Varieties of Disturbance by Lydia Davis

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Lydia Davis has been called “one of the quiet giants in the world of American fiction” (Los Angeles Times), “an American virtuoso of the short story form” (Salon), an innovator who attempts “to remake the model of the modern short story” (The New York Times Book Review). Her admirers include Grace Paley, Jonathan Franzen, and Zadie Smith; as Time magazine observed, her stories are “moving . . . and somehow inevitable, as if she has written what we were all on the verge of thinking.”

In Varieties of Disturbance, her fourth collection, Davis extends her reach as never before in stories that take every form from sociological studies to concise poems. Her subjects include the five senses, fourth-graders, good taste, and tropical storms. She offers a reinterpretation of insomnia and re-creates the ordeals of Kafka in the kitchen. She questions the lengths to which one should go to save the life of a caterpillar, proposes a clear account of the sexual act, rides the bus, probes the limits of marital fidelity, and unlocks the secret to a long and happy life.

No two of these fictions are alike. And yet in each, Davis rearranges our view of the world by looking beyond our preconceptions to a bizarre truth, a source of delight and surprise. Varieties of Disturbance is a 2007 National Book Award Finalist for Fiction.

About Lydia Davis

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Lydia Davis is the author of the story collections Almost No Memory (Picador, 2001) and Break it Down, and the novel The End of the Story. She has won the Guggenheim, the Lannan Foundation Award, the Lila Wallace/Reader's Digest Award and a Chevalier from the French government.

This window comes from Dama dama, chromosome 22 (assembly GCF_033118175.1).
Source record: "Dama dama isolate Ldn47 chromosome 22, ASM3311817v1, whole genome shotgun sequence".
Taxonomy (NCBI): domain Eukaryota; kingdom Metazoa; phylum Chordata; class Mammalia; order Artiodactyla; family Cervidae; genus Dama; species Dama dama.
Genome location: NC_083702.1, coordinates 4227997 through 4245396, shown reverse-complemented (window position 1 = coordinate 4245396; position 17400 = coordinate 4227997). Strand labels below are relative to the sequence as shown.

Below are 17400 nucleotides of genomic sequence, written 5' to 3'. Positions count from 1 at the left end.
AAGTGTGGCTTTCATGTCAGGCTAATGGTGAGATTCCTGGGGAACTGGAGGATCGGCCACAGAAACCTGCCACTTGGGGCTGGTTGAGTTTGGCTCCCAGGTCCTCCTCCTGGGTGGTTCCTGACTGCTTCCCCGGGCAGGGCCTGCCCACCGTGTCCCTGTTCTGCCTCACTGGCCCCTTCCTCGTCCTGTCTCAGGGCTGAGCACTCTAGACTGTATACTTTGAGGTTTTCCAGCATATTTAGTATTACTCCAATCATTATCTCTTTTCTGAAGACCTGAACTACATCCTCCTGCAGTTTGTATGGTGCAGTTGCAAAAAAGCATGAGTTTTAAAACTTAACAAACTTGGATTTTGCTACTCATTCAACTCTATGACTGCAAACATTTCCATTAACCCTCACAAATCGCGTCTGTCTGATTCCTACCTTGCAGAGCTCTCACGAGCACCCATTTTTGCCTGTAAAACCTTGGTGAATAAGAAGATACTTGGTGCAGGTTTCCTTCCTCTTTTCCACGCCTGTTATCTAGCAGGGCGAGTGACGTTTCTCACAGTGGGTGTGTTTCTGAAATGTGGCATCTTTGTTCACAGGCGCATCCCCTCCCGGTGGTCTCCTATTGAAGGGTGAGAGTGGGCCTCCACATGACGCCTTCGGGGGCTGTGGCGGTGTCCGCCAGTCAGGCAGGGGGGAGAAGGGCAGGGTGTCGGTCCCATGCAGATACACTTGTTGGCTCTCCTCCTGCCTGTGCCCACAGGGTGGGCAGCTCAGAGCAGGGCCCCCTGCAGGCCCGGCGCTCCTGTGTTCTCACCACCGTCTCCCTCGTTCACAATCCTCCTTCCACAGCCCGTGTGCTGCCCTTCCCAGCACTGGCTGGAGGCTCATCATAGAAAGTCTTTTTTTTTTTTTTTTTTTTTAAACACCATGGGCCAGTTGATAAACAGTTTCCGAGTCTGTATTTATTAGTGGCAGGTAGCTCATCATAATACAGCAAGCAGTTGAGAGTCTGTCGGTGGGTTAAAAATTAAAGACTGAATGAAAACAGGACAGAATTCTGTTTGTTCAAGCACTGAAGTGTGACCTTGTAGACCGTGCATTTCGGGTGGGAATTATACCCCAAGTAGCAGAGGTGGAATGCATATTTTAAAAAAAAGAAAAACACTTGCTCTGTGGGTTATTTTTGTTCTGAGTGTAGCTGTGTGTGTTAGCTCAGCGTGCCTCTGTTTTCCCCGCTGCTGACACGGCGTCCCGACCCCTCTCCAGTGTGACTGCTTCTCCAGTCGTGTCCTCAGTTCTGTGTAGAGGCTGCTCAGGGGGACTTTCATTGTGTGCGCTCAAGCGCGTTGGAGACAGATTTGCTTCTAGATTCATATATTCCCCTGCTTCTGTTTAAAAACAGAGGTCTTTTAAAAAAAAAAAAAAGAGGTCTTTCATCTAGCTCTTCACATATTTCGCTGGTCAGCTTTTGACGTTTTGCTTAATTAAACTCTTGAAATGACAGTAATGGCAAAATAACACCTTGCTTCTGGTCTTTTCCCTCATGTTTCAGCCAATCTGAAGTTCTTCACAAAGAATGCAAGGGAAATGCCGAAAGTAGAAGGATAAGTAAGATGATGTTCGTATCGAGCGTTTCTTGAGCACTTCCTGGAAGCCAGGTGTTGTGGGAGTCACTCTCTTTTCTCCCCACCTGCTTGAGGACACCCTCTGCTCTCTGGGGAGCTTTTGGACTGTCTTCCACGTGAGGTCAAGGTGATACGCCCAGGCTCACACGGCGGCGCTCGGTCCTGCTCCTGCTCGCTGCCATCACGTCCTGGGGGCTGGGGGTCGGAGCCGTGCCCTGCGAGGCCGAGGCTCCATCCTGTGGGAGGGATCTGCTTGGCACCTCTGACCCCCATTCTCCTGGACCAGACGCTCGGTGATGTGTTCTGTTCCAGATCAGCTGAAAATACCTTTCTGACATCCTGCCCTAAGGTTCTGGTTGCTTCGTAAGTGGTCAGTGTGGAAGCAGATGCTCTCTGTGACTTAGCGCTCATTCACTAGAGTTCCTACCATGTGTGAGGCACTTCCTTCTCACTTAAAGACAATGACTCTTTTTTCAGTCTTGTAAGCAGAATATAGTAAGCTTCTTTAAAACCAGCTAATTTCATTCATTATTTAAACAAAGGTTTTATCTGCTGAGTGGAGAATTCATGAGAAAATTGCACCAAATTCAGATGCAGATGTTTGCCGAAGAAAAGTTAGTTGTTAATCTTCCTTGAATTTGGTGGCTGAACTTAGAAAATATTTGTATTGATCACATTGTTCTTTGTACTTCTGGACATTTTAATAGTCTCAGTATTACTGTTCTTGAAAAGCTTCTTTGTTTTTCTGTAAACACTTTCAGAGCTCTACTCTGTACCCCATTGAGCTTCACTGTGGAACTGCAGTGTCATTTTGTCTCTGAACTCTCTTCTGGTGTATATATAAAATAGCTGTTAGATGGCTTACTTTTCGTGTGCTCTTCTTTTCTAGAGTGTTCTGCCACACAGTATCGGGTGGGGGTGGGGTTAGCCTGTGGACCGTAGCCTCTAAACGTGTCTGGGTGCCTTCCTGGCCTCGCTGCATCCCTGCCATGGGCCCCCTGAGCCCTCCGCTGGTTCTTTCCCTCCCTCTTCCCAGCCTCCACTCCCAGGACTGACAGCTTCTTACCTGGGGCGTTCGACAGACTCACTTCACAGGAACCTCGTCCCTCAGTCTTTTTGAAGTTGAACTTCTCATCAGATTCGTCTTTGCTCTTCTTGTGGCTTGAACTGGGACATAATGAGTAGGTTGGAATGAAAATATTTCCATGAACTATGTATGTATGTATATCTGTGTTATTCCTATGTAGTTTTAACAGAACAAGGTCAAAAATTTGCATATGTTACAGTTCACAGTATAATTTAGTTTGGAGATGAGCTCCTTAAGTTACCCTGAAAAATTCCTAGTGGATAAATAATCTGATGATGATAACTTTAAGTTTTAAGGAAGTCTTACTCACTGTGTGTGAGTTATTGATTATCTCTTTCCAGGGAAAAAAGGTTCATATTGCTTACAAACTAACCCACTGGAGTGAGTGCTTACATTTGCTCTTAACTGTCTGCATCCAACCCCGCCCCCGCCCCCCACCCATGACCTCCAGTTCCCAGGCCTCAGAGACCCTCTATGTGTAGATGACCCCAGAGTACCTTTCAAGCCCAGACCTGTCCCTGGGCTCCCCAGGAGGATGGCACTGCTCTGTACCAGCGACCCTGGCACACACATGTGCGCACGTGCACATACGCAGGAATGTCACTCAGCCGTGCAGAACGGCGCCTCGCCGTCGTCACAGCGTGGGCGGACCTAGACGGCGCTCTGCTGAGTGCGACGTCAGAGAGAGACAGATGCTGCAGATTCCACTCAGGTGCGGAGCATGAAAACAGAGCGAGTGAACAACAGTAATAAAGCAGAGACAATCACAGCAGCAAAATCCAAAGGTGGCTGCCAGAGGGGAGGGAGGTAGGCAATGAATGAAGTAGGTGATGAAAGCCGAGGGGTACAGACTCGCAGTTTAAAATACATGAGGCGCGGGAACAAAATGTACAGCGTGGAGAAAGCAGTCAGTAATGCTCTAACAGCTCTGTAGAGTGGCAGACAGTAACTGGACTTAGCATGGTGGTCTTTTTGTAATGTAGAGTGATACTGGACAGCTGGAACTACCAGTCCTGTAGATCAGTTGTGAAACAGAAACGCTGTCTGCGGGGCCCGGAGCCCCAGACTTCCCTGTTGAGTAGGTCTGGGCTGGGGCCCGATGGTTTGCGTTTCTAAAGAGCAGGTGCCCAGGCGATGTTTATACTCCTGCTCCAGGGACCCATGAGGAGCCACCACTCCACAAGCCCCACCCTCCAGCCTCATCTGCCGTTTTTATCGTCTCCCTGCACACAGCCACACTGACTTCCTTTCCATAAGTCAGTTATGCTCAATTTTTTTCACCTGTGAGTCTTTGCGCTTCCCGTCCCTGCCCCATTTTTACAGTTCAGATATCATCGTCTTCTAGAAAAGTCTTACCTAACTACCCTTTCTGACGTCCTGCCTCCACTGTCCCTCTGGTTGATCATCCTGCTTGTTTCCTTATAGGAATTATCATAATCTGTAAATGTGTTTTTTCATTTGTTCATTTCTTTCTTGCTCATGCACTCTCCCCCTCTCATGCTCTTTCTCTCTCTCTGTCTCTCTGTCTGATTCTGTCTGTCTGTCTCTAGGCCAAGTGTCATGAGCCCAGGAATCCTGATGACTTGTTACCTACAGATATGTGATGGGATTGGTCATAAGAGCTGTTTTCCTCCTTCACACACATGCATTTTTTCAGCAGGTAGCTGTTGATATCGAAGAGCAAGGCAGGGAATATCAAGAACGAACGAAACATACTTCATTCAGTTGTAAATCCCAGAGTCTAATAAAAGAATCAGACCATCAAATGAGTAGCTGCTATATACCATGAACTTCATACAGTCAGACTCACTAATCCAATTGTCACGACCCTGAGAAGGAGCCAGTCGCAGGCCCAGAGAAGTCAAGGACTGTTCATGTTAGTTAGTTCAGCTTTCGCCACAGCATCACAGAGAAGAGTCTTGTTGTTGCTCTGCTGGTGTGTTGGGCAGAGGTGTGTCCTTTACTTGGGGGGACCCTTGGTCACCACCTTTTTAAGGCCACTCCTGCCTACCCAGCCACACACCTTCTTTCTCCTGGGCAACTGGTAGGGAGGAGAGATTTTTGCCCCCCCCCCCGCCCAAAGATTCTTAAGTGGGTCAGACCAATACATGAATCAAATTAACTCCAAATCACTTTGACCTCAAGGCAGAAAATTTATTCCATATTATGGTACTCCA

Published May 15, 2007 by Farrar, Straus and Giroux. 219 pages
Genres: Literature & Fiction. Fiction

Unrated Critic Reviews for Varieties of Disturbance

Kirkus Reviews

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Davis, an esteemed translator from French, writes in the tradition of the French postmodernists and surrealists.

Mar 15 2007 | Read Full Review of Varieties of Disturbance: Sto...

The New York Times

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Davis’s incantatory sentences seem to show a being who has transcended limits in his very awareness of limits, which leads us to think that growing up is largely a measure of how far we stray from that first, initial perfection.

May 27 2007 | Read Full Review of Varieties of Disturbance: Sto...

New York Magazine

Some of Lydia Davis's stories are very, very short.

Jun 20 2007 | Read Full Review of Varieties of Disturbance: Sto...

Daily Camera

In this story and others that Davis wrote in the form of case studies, the narrator states facts about the subjects simply, but reveals far more about the subjects' psychology than most observers could glean.

Sep 14 2007 | Read Full Review of Varieties of Disturbance: Sto...

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